Most RWAs are run by people who have been irrelevant all their lives in the larger scheme of things, but who now behave like little tin dictators, passing all sorts of illegal animal guidelines of company ; some have even banned pets! It’s all against the orders and guidelines of the courts and the Animal Welfare Board, but these worthies keep foaming at the mouth in front of TV cameras and equally ignorant anchors, every time a dog bites. somebody. The people of these RWAs are just as bad, flaunting their pathological hatred of dogs as civic outrage. They keep popping crackers long after Diwali (pollution probably causing far more deaths than dog bites), not caring about the suffering of these silly beasts: at least the animals can curl up in their apartment, but the wandering poor have no hiding place. This year, a street dog was found dead in front of our Society the day after Diwali, having died of a heart attack brought on by crackers.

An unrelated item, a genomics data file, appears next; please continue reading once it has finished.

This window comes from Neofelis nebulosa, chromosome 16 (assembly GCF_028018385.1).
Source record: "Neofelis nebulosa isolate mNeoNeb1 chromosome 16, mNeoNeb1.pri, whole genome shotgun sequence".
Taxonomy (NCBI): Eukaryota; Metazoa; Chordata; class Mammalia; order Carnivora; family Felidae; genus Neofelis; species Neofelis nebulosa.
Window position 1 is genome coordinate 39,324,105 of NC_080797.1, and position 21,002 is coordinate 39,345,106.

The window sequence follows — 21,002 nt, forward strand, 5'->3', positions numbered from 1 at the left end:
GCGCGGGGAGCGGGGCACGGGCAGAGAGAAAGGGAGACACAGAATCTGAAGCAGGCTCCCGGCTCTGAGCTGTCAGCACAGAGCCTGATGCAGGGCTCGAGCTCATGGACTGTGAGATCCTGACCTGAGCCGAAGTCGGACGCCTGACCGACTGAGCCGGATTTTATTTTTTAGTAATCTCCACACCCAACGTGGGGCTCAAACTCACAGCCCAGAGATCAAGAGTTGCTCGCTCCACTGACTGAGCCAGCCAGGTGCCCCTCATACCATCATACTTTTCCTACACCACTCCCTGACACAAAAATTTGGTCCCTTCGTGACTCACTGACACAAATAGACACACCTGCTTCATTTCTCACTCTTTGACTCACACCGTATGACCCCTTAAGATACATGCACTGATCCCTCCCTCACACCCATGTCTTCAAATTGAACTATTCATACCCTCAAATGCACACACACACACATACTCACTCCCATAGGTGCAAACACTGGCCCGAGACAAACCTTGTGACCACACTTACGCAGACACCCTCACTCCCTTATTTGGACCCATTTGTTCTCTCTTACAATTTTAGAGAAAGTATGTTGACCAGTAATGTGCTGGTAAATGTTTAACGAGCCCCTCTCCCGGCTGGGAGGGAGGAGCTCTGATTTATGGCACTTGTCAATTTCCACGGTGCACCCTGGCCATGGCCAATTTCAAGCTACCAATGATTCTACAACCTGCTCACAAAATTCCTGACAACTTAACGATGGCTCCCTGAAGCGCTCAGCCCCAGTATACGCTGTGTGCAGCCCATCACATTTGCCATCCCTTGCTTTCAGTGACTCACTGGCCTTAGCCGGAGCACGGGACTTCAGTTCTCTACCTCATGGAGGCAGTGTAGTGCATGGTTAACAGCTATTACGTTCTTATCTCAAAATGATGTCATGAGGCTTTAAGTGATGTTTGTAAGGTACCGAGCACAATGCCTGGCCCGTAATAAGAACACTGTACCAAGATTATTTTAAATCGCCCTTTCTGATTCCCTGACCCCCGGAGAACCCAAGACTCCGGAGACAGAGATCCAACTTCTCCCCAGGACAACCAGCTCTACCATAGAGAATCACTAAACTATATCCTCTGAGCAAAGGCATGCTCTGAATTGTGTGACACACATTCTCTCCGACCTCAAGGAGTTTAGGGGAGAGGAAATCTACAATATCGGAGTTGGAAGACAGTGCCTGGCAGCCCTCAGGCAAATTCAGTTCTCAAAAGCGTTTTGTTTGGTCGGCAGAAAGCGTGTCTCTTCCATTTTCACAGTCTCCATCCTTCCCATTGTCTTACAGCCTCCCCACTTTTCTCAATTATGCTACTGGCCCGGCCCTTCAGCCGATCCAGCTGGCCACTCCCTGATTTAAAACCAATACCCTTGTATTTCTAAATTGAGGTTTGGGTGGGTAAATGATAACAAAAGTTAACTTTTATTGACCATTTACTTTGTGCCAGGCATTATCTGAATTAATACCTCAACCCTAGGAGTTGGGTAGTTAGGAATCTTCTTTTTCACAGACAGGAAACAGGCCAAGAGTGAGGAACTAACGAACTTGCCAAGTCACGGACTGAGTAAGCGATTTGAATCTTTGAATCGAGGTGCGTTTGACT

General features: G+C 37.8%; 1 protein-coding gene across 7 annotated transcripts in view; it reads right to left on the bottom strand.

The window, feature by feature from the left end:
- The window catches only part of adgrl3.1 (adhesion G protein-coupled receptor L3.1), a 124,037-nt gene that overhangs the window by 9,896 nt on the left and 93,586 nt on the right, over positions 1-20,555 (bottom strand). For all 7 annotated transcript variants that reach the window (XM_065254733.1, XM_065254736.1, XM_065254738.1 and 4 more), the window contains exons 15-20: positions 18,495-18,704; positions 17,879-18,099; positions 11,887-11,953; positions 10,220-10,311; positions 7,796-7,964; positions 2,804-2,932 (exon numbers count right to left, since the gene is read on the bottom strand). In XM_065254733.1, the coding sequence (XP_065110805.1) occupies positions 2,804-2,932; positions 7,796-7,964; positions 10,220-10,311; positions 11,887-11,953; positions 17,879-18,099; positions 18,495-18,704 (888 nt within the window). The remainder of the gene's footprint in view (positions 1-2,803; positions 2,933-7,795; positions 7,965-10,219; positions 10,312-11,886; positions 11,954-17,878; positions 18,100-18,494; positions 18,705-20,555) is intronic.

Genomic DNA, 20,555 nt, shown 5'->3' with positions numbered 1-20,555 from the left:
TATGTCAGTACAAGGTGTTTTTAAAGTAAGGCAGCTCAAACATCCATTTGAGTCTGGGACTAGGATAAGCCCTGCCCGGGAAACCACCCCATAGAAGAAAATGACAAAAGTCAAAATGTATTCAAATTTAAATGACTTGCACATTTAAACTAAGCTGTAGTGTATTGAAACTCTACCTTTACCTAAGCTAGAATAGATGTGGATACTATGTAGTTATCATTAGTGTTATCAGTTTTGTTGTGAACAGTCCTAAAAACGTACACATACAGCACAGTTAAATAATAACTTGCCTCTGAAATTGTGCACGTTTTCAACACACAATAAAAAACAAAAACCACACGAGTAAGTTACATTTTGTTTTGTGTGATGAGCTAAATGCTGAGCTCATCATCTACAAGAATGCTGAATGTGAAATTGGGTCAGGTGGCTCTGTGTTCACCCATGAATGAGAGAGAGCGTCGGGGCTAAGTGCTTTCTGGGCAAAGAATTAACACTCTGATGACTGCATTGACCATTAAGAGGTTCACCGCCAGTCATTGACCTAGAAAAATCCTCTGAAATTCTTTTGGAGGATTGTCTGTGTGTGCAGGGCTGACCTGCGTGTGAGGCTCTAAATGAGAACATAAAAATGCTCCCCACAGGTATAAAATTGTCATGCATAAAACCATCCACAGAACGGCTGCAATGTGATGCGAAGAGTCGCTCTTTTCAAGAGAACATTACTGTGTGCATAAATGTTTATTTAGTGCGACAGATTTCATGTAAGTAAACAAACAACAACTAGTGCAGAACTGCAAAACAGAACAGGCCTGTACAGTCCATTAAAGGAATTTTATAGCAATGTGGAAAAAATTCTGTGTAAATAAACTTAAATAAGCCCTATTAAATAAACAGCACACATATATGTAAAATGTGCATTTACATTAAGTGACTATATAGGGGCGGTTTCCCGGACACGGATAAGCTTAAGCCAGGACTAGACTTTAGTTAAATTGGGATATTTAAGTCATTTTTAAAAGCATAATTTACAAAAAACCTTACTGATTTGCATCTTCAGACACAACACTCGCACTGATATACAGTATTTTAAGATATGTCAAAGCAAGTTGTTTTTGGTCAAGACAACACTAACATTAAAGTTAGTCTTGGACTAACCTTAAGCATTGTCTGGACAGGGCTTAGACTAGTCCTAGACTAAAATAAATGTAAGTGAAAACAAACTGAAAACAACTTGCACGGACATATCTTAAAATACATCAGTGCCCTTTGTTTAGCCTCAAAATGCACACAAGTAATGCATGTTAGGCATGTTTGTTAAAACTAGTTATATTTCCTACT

The municipal authorities, of course, are a class apart in their savagery and sadism. When spurred into instinctive action by apoplectic anchors, they become dog catchers, lassoing the poor animals and dragging them, screaming and thrashing, into their vans with utterly unwarranted violence. After the incident at the Lotus Boulevard Society in Noida last month, a pregnant dog who was forcibly removed died of her injuries a few days later; there is no news of her puppies. Such behavior is inhumane and totally unnecessary.

There are many animal welfare groups and NGOs willing to lend their assistance and services to feed, house, treat and even sterilize these stray dogs, but our civic bodies have not utilized their services; worse, they are treated as adversaries and occupied bodies. The govt. should accept that it lacks the expertise, knowledge, motivation and mindset to tackle this problem, and should therefore partner with these voluntary bodies, helping them financially and through d other ways to solve the problem in a humane, benevolent and effective way.